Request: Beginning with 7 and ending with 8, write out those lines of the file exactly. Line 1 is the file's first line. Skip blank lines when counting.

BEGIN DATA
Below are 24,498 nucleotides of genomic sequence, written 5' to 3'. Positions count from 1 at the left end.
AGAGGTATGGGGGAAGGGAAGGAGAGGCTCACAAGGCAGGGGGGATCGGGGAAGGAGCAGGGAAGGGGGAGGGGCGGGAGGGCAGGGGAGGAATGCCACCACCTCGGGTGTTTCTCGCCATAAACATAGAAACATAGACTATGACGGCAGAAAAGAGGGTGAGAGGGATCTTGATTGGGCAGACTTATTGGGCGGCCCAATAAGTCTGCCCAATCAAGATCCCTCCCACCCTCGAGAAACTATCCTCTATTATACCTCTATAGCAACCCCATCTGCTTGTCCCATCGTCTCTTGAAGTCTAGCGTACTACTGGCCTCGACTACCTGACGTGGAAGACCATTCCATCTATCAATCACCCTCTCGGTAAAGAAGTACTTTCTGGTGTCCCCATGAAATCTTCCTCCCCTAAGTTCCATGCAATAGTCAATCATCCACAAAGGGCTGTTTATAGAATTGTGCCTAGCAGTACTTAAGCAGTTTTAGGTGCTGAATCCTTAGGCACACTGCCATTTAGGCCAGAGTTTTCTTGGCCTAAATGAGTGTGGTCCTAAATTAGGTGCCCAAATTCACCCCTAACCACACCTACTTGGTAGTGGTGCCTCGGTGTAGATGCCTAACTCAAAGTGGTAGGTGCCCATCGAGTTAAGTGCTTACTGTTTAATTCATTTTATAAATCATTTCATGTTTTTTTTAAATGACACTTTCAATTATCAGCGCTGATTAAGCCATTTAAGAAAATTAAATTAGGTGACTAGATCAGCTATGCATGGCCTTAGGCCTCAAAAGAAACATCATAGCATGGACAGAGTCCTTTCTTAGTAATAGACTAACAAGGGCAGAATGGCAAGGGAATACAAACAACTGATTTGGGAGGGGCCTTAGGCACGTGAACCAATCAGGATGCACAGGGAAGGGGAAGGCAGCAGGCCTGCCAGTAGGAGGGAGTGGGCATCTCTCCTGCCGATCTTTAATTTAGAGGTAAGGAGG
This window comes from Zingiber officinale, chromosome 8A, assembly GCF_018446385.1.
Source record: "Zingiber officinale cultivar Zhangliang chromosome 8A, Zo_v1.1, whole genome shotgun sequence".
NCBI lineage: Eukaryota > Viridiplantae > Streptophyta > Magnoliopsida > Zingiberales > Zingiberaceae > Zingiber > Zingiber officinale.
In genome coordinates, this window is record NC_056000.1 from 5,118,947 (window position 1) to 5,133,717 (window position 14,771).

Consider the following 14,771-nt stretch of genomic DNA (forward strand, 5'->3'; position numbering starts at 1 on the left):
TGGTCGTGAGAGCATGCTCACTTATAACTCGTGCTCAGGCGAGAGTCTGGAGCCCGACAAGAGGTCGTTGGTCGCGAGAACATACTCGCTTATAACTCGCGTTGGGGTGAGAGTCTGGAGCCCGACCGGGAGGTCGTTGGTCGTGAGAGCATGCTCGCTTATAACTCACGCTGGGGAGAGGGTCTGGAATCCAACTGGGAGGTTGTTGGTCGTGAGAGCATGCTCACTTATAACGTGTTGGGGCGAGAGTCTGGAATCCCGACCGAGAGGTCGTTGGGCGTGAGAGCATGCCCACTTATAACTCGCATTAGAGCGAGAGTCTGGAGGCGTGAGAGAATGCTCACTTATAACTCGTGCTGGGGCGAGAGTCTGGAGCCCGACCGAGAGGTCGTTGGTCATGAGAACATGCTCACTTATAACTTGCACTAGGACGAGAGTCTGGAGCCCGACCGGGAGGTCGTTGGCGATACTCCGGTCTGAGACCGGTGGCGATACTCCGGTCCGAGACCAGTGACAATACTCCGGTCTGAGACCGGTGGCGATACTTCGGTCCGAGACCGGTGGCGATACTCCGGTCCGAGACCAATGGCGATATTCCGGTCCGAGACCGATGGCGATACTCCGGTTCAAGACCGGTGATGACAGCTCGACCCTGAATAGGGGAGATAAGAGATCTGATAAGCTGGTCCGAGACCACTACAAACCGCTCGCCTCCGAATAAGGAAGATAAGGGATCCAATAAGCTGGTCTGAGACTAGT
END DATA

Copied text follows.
Consider the following 14,771-nt stretch of genomic DNA (forward strand, 5'->3'; position numbering starts at 1 on the left):
TGGTCGTGAGAGCATGCTCACTTATAACTCGTGCTCAGGCGAGAGTCTGGAGCCCGACAAGAGGTCGTTGGTCGCGAGAACATACTCGCTTATAACTCGCGTTGGGGTGAGAGTCTGGAGCCCGACCGGGAGGTCGTTGGTCGTGAGAGCATGCTCGCTTATAACTCACGCTGGGGAGAGGGTCTGGAATCCAACTGGGAGGTTGTTGGTCGTGAGAGCATGCTCACTTATAACGTGTTGGGGCGAGAGTCTGGAATCCCGACCGAGAGGTCGTTGGGCGTGAGAGCATGCCCACTTATAACTCGCATTAGAGCGAGAGTCTGGAGGCGTGAGAGAATGCTCACTTATAACTCGTGCTGGGGCGAGAGTCTGGAGCCCGACCGAGAGGTCGTTGGTCATGAGAACATGCTCACTTATAACTTGCACTAGGACGAGAGTCTGGAGCCCGACCGGGAGGTCGTTGGCGATACTCCGGTCTGAGACCGGTGGCGATACTCCGGTCCGAGACCAGTGACAATACTCCGGTCTGAGACCGGTGGCGATACTTCGGTCCGAGACCGGTGGCGATACTCCGGTCCGAGACCAATGGCGATATTCCGGTCCGAGACCGATGGCGATACTCCGGTTCAAGACCGGTGATGACAGCTCGACCCTGAATAGGGGAGATAAGAGATCTGATAAGCTGGTCCGAGACCACTACAAACCGCTCGCCTCCGAATAAGGAAGATAAGGGATCCAATAAGCTGGTCTGAGACTAGT